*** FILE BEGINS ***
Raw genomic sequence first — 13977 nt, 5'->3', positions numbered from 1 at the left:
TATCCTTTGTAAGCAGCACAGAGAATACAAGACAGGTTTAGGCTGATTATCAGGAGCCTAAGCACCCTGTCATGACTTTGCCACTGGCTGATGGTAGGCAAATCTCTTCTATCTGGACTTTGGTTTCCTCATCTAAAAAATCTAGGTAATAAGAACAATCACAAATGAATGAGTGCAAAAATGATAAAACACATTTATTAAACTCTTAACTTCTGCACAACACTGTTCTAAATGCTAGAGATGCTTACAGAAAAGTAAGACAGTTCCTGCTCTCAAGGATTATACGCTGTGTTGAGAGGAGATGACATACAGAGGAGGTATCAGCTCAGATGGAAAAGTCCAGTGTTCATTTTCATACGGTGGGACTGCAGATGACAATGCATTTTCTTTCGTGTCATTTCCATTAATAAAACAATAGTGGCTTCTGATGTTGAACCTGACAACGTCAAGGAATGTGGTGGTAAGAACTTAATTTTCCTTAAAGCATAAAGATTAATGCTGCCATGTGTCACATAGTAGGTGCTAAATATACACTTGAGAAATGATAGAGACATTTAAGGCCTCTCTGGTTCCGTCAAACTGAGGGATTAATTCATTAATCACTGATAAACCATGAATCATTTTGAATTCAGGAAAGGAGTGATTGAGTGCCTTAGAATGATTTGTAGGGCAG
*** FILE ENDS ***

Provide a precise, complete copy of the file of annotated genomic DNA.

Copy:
Raw genomic sequence first — 13977 nt, 5'->3', positions numbered from 1 at the left:
TATCCTTTGTAAGCAGCACAGAGAATACAAGACAGGTTTAGGCTGATTATCAGGAGCCTAAGCACCCTGTCATGACTTTGCCACTGGCTGATGGTAGGCAAATCTCTTCTATCTGGACTTTGGTTTCCTCATCTAAAAAATCTAGGTAATAAGAACAATCACAAATGAATGAGTGCAAAAATGATAAAACACATTTATTAAACTCTTAACTTCTGCACAACACTGTTCTAAATGCTAGAGATGCTTACAGAAAAGTAAGACAGTTCCTGCTCTCAAGGATTATACGCTGTGTTGAGAGGAGATGACATACAGAGGAGGTATCAGCTCAGATGGAAAAGTCCAGTGTTCATTTTCATACGGTGGGACTGCAGATGACAATGCATTTTCTTTCGTGTCATTTCCATTAATAAAACAATAGTGGCTTCTGATGTTGAACCTGACAACGTCAAGGAATGTGGTGGTAAGAACTTAATTTTCCTTAAAGCATAAAGATTAATGCTGCCATGTGTCACATAGTAGGTGCTAAATATACACTTGAGAAATGATAGAGACATTTAAGGCCTCTCTGGTTCCGTCAAACTGAGGGATTAATTCATTAATCACTGATAAACCATGAATCATTTTGAATTCAGGAAAGGAGTGATTGAGTGCCTTAGAATGATTTGTAGGGCAG